Sarah: Fantastic. Thank you, Dr. Kan. I love that whenever we talk to you, it's a real paradigm shift as to how to approach your own health. I think it's really foundational stuff. So thank you so much, I love it. All of you, I can see your comments coming in the chat. Make sure if you're enjoying this call give us a like and a subscribe, it really helps the channel and help this message, what Dr. Kan is talking about, really get out to more people. Because if YouTube sees lots of likes on this video, it'll say "Oh, people like this video, we'll prioritize it in the algorithm." So help get this message out and hit little like button, it will help us out a lot. So awesome.

So I've seen a lot of questions come through all regarding, so Dr. Peter Kan, what is the SOLUTION, help us out? What is the roadmap? We have some sort of idea now how all these things are connected. How one thing, actually, if you look at the root cause might be another part of the BIG equation. What is the roadmap to understanding this in ourselves? What questions should we be asking ourselves?

Dr. Peter Kan: Yes. It's all about solutions. And I just want to make one point, solution is not in a pill. Okay? I shouldn't say solutions not in the pill, but solution is not the pill themselves, the solution is how you solve the problem, it's your approach. What is your thinking process to solve a problem? That's the solution. See in this world of Google and everything online, there's a lot of people out there selling product, there's nothing wrong with product, good product can be very useful. But remember products, supplements and diet they're a tool that you can use for specific purpose. But if you don't know which tool to use because you don't even know what problem you're trying to fix, then you can have a garage full of tools and not know what to do with it.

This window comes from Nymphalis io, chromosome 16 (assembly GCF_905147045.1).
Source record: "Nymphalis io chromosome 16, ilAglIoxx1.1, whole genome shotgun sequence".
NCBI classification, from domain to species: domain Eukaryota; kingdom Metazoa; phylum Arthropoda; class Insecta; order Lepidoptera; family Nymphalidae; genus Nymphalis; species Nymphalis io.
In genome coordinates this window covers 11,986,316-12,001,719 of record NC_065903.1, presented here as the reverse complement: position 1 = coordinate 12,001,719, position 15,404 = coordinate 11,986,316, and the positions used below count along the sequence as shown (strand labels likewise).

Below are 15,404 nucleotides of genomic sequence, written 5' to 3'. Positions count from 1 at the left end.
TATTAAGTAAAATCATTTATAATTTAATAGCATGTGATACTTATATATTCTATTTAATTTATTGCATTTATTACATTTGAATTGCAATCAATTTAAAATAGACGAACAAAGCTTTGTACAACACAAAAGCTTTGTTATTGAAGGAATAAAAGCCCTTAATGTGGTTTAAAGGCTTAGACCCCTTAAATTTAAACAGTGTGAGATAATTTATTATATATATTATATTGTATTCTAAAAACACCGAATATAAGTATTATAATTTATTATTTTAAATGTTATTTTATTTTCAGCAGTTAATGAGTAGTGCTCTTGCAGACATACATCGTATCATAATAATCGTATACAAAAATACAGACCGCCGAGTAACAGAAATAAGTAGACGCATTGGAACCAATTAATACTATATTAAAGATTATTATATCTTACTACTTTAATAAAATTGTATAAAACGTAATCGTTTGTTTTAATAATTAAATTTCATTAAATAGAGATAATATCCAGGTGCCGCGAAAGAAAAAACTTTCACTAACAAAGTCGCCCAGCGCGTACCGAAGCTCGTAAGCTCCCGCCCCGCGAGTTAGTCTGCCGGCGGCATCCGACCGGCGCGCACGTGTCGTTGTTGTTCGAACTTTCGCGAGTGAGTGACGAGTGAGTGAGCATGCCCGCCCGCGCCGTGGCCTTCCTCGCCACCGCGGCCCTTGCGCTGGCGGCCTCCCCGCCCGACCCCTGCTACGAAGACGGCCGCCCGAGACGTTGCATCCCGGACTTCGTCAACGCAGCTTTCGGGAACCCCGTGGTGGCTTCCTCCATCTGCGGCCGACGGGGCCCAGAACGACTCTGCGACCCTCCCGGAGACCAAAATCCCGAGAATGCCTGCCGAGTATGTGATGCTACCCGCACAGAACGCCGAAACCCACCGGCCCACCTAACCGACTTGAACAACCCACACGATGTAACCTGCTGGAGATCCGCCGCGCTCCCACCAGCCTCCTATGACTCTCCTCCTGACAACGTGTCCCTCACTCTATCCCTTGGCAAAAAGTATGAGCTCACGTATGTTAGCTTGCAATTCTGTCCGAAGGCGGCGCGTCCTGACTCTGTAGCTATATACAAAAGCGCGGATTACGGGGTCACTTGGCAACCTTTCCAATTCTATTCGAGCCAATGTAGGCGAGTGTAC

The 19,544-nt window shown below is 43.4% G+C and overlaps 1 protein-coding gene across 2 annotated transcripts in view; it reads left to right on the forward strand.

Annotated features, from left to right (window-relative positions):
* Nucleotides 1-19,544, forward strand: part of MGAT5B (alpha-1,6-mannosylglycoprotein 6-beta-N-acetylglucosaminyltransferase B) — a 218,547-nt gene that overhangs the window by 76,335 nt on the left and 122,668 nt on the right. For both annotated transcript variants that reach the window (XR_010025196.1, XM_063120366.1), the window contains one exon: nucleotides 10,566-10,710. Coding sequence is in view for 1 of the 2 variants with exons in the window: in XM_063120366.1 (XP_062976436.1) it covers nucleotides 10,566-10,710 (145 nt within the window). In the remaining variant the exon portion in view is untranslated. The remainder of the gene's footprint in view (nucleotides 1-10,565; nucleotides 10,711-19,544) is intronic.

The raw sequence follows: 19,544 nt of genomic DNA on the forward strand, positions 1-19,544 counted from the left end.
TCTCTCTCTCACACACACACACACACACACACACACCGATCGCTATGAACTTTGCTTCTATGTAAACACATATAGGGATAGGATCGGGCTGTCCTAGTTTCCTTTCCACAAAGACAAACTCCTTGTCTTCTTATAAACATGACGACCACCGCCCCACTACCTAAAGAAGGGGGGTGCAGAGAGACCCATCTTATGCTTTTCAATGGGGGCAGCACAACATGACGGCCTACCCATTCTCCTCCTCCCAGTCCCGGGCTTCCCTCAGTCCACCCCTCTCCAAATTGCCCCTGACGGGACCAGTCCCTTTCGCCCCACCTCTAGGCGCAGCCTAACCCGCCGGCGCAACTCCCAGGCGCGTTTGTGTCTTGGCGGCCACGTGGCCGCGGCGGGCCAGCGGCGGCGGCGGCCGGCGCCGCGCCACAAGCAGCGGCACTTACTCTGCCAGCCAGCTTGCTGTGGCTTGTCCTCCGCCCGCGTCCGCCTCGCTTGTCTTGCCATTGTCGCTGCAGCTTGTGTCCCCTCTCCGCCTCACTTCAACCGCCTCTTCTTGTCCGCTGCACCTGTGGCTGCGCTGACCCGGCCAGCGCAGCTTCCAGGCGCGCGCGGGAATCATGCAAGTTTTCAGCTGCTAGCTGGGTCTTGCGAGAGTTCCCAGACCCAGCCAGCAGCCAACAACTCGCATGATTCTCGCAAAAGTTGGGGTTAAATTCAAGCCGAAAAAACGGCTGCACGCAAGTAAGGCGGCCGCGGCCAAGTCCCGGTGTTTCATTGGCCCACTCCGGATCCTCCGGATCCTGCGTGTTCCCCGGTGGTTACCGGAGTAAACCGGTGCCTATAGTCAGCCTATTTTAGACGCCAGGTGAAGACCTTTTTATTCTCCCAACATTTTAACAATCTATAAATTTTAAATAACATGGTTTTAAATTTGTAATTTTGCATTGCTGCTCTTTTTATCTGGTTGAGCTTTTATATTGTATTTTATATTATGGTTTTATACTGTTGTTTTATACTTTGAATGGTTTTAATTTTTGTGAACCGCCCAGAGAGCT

For example, for me, I'm not very handy when it comes to fixing cars. So if I'm in a garage, a professional auto mechanics garage with all these tools, it's great for him but I have no idea what to do with it because I don't even know how to diagnose what's wrong with the car. You know what I mean? So I think a lot of people have a garage full of tools. The example of the analogy here is a cabinet full of supplements. You have 50 supplements, you have tons of something that you take randomly like, "Oh, this one sounds good because I read online this is good for it." It's good for it? Is that good for it, is that it? Is that the problem, even what you have, right? That's the first step to solving the problem.

So I don't want people to get into this habit because by reinforcing this bad habit of, "Oh yeah, Dr. Kan, tell me what supplement do I take?" I'm just making things worse for people. And it's my goal to not make things worse for people by promulgating this false idea that, oh, if you just take the right pill, you're going to solve your problem. The solution is how to think. So I'm going to give you guys how I think, and then you can then apply it to yourself, right? That's how I teach people. In fact, I have a digital program that I teach people this. So here's the solution, okay?

The solution is you have to take this brain-immune-gut access and see it as the overarching okay, when you have dysfunction within the body, that's how the body dysfunction, it dysfunctions in a BIG way. I love it every time was I say BIG because now you can't think of BIG without thinking brain-immune-gut. Your body dysfunctions, brain-immune-gut together, that's how the body dysfunction. How you solve it is not take a supplement for brain, take a supplement for immune, takes a supplement for gut, that's not how you solve it. How you solve it is understanding how the body actually works, and use a roadmap to fix the foundation of your health, okay?